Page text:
Eupedia Forums
Site NavigationEupedia Top > Eupedia Forum & Japan Forum
Results 1 to 2 of 2

Thread: Heritability of TB progression

  1. #1
    Advisor Achievements:
    VeteranThree Friends50000 Experience PointsRecommendation Second Class
    Awards:
    Posting Award
    Angela's Avatar
    Join Date
    02-01-11
    Posts
    17,856
    Points
    389,370
    Level
    100
    Points: 389,370, Level: 100
    Level completed: 0%, Points required for next Level: 0
    Overall activity: 99.6%


    Ethnic group
    Italian
    Country: USA - New York



    1 members found this post helpful.

    Heritability of TB progression



    TB hardly enters our consciousness nowadays, but even 100 years ago it was a plague in Europe, with 1/4 of people dying of it, and many more in certain areas. Given that, I'm surprised at the 15% figure used in the study. Perhaps the poor nutrition and overcrowding, as well as lack of pasteurization increased the numbers.

    What people don't realize is that during WWII and the aftermath, almost everyone was exposed to it. Both my parents came out positive for exposure. Luckily neither came down with it.

    See:
    Yang Luo et al

    "Progression of recent Mycobacterium tuberculosis exposure to active tuberculosis is a highly heritable complex trait driven by 3q23 in Peruvians"

    "
    Among 1.8 billion people worldwide infected with Mycobacterium tuberculosis, 5-15% are expected to develop active tuberculosis (TB). Approximately half of these will progress to active TB within the first 18 months after infection, presumably because they fail to mount the initial immune response that contains the local bacterial spread. The other half will reactivate their latent infection later in life, likely triggered by a loss of immune competence due to factors such as HIV-associated immunosuppression or ageing. This natural history suggests that undiscovered host genetic factors may control early progression to active TB. Here, we report results from a large genome-wide genetic study of early TB progression. We genotyped a total of 4,002 active TB cases and their household contacts in Peru and quantified genetic heritability (hg2) of early TB progression to be 21.2% under the liability scale. Compared to the reported hg2 of genome-wide TB susceptibility (15.5%), this result indicates early TB progression has a stronger genetic basis than population-wide TB susceptibility. We identified a novel association between early TB progression and variants located in an enhancer region on chromosome 3q23 (rs73226617, OR=1.19; P<5×10-8). We used in silico and in vitro analyses to identify likely functional variants and target genes, highlighting new candidate mechanisms of host response in early TB progression."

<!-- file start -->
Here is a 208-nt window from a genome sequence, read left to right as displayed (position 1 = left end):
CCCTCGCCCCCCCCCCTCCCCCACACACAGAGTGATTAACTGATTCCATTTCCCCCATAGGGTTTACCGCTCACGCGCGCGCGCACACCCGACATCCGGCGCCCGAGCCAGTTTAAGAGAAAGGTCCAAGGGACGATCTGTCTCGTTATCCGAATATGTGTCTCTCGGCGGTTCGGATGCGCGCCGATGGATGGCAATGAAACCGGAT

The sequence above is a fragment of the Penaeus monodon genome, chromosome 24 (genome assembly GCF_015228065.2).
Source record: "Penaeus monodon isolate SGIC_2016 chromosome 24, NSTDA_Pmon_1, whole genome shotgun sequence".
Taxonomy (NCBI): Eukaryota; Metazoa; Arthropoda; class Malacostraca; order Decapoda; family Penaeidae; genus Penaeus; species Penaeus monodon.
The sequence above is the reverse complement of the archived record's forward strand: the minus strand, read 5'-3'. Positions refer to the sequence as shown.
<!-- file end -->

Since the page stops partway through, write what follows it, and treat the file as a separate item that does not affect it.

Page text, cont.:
Non si fa il proprio dovere perchè qualcuno ci dica grazie, lo si fa per principio, per se stessi, per la propria dignità. Oriana Fallaci

  2. #2
    Junior Member Achievements:
    31 days registered100 Experience Points

    Join Date
    27-08-18
    Posts
    4
    Points
    222
    Level
    2
    Points: 222, Level: 2
    Level completed: 72%, Points required for next Level: 28
    Overall activity: 0%

    Y-DNA haplogroup
    G2a2a
    MtDNA haplogroup
    T2e

    Ethnic group
    Ukrainian
    Country: Ukraine



    The genus Mycobacterium generally have special properties that allow them to evade being destroyed by the immune system. For instance, Mycobacterium tuberculosis can prevent fusion of the phagosome (vesicle in which it was eaten) with lysosomes (vesicles with hydrolytic enzymes), and thus can survive in macrophages indefinitely. Belonging to this same genus is a bacteria that causes leprosy. The body really does not have a good way of fighting these infections, except for walling them off in granulomas. This is why people with compromised immune systems have these reactivations. After all, the number one cause of death in AIDS patients is tuberculosis. The treatment for these infections includes an extensive regimen of several antibiotics, and you can see then how demographics may play a big role in treatment.

Posting Permissions

  • You may not post new threads
  • You may not post replies
  • You may not post attachments
  • You may not edit your posts
  •